Utilizing the upper extremities as primary movers for transfers and mobility is a challenge beyond the limits of a shoulder’s anatomical design. One to two thirds of full-time manual wheelchair users report upper extremity pain, many within the first year of injury (PVACSCM, 2005).
Upper extremity pain decreases independence and quality of life while increasing the need for medical management. Statistics indicate 26% of individuals with upper limb pain require additional help with self-care skills and 28% report decreased independence (PVACSCM, 2005).
Wheelchair use encourages thoracic kyphosis with shortened anterior muscles and lengthened posterior muscles, placing the user at increased risk for upper extremity dysfunction and pain. Common shoulder pathologies associated with wheelchair use are “impingement syndrome, capsulitis, osteoarthritis, recurrent dislocations, rotator cuff tear, bicipital tendinitis, and myofascial pain syndrome… .”
Manual wheelchair users should also be aware of body mechanics with other repetitive activities of daily living. Transfers in and out of wheelchairs can damage the shoulder(s) and wrist(s). The Paralyzed Veterans of America Consortium for Spinal Cord Medicine recommends avoiding extreme wrist extension as well as maximal shoulder extension with internal rotation and abduction during weight bearing as this posture promotes CTS and shoulder impingement. These postures are utilized frequently in lateral transfers. Ambrosio et al. suggests bodyweight, in addition to seat position and duration of disability impact shoulder pain in full-time manual wheelchair users.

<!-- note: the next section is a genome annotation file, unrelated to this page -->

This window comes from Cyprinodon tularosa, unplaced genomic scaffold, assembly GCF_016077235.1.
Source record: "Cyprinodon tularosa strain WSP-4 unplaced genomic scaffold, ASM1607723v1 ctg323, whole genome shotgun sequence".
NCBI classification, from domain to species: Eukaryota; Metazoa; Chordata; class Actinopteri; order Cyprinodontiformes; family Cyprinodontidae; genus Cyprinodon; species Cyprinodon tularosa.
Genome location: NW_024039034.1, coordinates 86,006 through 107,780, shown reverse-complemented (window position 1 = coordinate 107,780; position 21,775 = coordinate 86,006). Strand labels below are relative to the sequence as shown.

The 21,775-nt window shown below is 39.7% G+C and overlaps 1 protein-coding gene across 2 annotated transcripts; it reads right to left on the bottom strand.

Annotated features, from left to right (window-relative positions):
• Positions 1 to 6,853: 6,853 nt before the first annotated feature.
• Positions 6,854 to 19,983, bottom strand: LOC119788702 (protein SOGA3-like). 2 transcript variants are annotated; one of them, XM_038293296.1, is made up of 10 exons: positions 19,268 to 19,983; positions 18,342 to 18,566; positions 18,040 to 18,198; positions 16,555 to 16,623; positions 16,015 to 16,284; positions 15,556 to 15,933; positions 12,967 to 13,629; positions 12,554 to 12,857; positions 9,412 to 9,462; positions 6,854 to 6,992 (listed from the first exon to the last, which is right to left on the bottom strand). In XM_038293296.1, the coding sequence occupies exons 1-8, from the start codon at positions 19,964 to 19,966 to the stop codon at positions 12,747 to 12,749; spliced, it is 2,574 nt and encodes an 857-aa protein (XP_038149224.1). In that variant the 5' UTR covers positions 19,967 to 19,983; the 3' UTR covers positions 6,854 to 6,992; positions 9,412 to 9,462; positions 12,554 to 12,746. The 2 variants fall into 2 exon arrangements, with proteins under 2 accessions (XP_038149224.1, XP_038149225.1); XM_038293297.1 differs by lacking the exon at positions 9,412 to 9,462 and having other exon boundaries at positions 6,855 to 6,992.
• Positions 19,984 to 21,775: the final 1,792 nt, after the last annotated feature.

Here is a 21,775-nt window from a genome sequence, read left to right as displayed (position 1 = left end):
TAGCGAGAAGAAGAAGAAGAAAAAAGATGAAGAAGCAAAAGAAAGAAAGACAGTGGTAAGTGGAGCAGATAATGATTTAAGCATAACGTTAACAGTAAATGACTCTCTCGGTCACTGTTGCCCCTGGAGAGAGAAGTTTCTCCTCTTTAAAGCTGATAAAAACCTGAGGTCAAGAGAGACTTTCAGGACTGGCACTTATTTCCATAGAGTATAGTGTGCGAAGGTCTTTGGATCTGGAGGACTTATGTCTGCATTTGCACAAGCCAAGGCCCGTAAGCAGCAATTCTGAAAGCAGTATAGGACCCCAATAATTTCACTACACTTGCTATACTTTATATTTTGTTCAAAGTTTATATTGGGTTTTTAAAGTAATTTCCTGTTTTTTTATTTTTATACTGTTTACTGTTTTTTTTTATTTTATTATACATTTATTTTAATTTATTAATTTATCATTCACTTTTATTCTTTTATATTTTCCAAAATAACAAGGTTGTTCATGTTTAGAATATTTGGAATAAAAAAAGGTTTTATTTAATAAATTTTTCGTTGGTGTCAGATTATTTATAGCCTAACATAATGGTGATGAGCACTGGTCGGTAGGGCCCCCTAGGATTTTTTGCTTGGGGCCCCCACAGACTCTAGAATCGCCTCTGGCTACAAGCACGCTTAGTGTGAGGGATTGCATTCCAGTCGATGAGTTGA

Nyland et al. reports that those who returned to work after spinal cord injury weigh less and have more aerobic power. There is a positive correlation between upper limb pain and unemployment (PVACSCM, 2005). Comfortable and functional wheelchairs allow patients of working age to re-engage in work tasks.
While repetitive motions and extreme joint angles are obvious contributors to pain, age should also be noted an important risk factor for shoulder pain. It is more indicative of the risk for shoulder dysfunction than years of manual wheelchair use. Advanced age strengthens the need for the lightest and most customizable wheelchair. Upper extremity pathologies due to depot manual wheelchair use only hastens the path to dependence on even more costly powered mobility.
Clinicians should be careful to avoid the misconception that those who are elderly or have progressive diseases such as multiple sclerosis should not receive more expensive wheelchairs. All patients who utilize a wheelchair as their primary source of mobility will benefit from an ultralight wheelchair.
Ultralight wheelchairs’ fully adjustable axles allow clinicians to optimally position the rear wheel. When the rear wheel is more forward, the shoulder experiences less internal rotation, decreased force, rolling resistance, and propulsion frequency. Concurrently, push angles and pushrim access are increased, improving over-all efficiency.